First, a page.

By Javed Anand
July 15, 2016
Zakir Naik’s Saudi-supported ‘Peace TV’ is preaching Islam to the world. Meanwhile, Muslim refugees from war-torn countries who are unwanted by the heartless Saudi monarchy but have found shelter in Europe are opting out of Islam, hundreds at a time
Whatever else he may or may not be, as a preacher of the supremacist, intolerant Wahhabi brand of Islam, the Saudi Arabia-backed controversial televangelist Zakir Naik is in the business of converting non-Muslims to Islam. Going by anecdotal accounts and stray facts, Naik’s converts may be counted on finger tips. In an interview to The Times of India published on July 15, former police commissioner of Pune (and later Mumbai), now a BJP MP, Satyapal Singh, has claimed: “In October 2008, I was apprised of a ceremony of Zakir Naik [in Pune] where 12 young Hindu and Jain kids were converted to Islam. He apparently recited the Kalima to those kids of tender age”. An organisation under FCRA is not supposed to indulge in religious conversions in India”.
Whether an FCRA registered organisation is permitted to engage in religious conversions is one question. The other question that needs to be asked is this: What kind of Islam – Wahhabism, Saudi Arabia’s state religion – is Naik promoting which is so heartless as to shut its frontiers to refugees from war-torn Muslim countries? What kind of ‘business model’ is this in the ‘soul harvesting’ business?
What is one to make of Naik and his benefactors gloating over the conversion of stray Hindus, Jains, Buddhists or Christians – after an ‘investment’ of Lakhs per convert –, while unwanted Muslim refugees now in Europe are opting out of Islam, hundreds at a time?
That the outgoing far out-number Naik’s reported incomers is obvious from several news reports published by the media in Europe in the last few months.
A June 5 news published by The Guardian, UK reports: ‘European churches say growing flock of Muslim refugees are converting: Anecdotal evidence suggests rising pattern of Muslims becoming Christians, with some churches conducting mass baptisms. The multiple reasons for Muslim refugees marching out of Islam include “heartfelt faith in a new religion, gratitude to Christian groups offering support during perilous and frightening journeys, and an expectation that conversion may aid asylum applications”.
According to the Guardian:
At Trinity church in the Berlin suburb of Steglitz, the congregation has grown from 150 two years ago to almost 700, swollen by Muslim converts, according to Pastor Gottfried Martens. Earlier this year, churches in Berlin and Hamburg reportedly held mass conversions for asylum seekers at municipal swimming pools.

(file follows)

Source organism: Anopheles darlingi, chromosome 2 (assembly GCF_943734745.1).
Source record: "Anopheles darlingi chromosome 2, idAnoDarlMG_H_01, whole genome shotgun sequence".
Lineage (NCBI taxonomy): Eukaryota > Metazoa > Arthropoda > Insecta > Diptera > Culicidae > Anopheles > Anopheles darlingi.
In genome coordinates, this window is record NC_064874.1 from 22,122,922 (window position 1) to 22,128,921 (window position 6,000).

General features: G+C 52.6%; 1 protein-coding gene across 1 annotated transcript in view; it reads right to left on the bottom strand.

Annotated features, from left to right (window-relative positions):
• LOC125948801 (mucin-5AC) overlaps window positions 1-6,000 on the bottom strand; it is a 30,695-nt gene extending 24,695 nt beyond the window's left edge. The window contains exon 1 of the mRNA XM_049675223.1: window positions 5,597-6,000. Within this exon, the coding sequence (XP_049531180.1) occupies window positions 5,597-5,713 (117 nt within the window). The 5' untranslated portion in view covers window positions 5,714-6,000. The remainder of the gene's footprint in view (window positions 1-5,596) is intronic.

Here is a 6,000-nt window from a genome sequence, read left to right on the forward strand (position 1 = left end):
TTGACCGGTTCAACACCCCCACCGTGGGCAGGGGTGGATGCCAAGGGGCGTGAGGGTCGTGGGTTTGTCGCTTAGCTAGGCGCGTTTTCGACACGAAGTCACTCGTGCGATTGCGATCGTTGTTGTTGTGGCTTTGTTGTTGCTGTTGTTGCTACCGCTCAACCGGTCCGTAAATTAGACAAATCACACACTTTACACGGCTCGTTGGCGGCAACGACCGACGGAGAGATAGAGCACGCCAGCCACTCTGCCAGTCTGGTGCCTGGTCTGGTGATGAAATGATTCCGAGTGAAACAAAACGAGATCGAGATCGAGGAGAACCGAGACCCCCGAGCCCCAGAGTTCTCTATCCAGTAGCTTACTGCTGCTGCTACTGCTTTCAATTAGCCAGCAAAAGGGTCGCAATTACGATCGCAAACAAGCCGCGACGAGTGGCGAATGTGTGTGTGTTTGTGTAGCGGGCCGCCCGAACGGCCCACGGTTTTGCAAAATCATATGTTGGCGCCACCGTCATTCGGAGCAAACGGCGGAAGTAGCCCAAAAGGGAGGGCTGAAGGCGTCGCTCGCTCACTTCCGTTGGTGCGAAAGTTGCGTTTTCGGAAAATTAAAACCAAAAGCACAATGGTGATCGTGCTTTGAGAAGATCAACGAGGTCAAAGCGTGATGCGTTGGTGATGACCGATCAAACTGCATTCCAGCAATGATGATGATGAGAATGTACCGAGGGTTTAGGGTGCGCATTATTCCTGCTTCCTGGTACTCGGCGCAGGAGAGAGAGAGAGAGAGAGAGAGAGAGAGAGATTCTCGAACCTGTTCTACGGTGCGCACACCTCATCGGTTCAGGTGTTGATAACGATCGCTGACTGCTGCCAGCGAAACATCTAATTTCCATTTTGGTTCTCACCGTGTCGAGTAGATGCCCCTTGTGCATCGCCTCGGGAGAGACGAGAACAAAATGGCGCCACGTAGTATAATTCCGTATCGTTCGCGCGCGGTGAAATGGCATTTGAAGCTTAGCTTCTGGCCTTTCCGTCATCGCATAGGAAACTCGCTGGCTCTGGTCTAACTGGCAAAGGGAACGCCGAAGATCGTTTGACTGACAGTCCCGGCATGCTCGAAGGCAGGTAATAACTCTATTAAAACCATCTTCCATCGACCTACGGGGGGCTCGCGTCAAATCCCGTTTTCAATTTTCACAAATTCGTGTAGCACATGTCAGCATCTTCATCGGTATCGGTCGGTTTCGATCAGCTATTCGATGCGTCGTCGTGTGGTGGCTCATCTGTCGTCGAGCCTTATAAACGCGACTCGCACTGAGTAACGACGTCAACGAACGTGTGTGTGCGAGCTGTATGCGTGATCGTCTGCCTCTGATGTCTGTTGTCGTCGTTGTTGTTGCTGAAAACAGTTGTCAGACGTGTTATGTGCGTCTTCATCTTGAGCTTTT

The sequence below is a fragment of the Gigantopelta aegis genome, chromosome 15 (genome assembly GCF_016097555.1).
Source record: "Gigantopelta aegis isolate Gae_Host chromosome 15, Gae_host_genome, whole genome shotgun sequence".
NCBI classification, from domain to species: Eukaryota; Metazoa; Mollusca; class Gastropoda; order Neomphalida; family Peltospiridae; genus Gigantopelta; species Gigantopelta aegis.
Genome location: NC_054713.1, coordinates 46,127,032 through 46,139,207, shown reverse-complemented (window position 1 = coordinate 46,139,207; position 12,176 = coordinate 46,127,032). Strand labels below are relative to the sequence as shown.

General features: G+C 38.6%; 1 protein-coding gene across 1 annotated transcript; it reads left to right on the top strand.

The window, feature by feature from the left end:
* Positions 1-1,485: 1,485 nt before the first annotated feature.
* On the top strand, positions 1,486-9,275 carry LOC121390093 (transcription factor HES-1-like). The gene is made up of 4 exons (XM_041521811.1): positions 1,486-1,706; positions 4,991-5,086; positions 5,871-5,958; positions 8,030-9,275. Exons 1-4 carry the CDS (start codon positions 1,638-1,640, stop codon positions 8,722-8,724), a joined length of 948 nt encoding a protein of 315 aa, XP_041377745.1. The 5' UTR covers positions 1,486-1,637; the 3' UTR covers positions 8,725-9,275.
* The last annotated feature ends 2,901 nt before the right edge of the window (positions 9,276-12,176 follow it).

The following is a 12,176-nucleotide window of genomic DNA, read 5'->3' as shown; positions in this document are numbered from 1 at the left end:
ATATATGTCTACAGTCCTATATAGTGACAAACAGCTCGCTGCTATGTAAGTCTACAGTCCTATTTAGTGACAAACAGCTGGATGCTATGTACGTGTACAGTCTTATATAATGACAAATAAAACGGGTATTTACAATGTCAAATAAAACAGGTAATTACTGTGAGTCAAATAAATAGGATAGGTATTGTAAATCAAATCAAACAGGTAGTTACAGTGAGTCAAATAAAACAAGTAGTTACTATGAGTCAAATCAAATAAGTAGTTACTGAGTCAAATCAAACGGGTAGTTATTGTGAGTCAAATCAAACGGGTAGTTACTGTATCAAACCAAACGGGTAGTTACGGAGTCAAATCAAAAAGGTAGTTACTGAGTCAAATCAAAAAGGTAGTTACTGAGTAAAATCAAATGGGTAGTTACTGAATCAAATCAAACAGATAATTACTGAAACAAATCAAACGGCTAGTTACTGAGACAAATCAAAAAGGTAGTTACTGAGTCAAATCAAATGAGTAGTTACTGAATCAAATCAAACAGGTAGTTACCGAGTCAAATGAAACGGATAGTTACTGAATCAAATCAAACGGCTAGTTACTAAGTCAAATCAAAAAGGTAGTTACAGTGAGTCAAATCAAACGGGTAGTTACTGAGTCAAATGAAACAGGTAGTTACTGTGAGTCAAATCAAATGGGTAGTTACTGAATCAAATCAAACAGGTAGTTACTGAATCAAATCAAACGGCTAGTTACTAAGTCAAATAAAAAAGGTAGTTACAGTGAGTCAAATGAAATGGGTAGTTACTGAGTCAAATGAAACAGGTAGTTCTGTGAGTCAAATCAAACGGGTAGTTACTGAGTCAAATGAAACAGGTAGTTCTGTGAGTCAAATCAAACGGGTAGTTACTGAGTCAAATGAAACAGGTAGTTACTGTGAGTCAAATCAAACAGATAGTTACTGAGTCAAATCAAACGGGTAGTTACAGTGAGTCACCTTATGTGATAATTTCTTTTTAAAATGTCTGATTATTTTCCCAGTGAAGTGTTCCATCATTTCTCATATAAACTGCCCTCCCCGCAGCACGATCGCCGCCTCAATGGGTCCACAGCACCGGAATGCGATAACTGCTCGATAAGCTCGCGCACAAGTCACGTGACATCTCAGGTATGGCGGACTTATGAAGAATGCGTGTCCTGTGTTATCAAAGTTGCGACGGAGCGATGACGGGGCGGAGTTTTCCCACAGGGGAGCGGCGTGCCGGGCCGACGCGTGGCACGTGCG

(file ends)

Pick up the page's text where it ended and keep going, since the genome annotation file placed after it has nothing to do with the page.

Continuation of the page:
The Austrian Catholic church logged 300 applications for adult baptism in the first three months of 2016; with the Austrian pastoral institute estimating 70% of those converting are refugees.
At Liverpool’s Anglican Cathedral in the UK, a weekly Persian service attracts between 100 and 140 people. Nearly all are migrants from Iran, Afghanistan and elsewhere in central Asia.
In another report the neo-converts spell out the reasons for their embracing a new faith:
"I've been looking all my life for peace and happiness, but in Islam, I have not found it," Shima, an Iranian refugee, told Stern magazine. "To be Christian means happiness to me," she added.
"In Islam, we always lived in fear. Fear God, fear of sin, fear of punishment. However, Christ is a God of love," another Iranian refugee, Solmaz, told the German daily.
A Google search on ‘Muslim refugees converting to Christianity’ takes you to many more reports on how and why they are ‘flocking to Jesus’.
Some church leaders are doubtful about the bonafide of the new stream of conversions, which they feel may be undertaken under subtle — or not so subtle — pressure.
Pastor Gerhard Scholte of the Reformed Keizersgracht Church, who also heads up the refugee task force of combined Amsterdam churches, says, “conversion to Christianity is not promoted in our church, so we see very little of it.” From his point of view, “Everyone is a child of God,” whether baptized or not. “Faith should not be conditional,” he says.
Indeed, Scholte suggests that conversion on a large scale may verge on abuse. “It is taking advantage of people in weak positions and it’s all about the figures,” Scholte says, “That is abhorrent to me.”
Pastor Scholte’s qualms about mass conversion are laudable. Not so laudable are the motives of those who splurge petro-dollars aplenty on ‘Peace TV’ and other such ethically-challenged enterprises in search of souls to harvest but who are unmoved by the plight of fellow-Muslims forced to flee their home and country.
“We are brothers, we are children of the same God,” said Pope Francis as he washed and kissed the feet of 12 Muslim, Orthodox, Hindu and Catholic refugees during the Easter Mass Week in end-March.
Between a Pope such as this one and the current we-couldn’t-care-less Saudi monarchs – the self-proclaimed ‘Khâdim ül Haramain ish Sharifain’ (Servant of the Holy Cities of Mecca and Medina) – for the Muslim refugees in Europe it could be a difficult choice to make.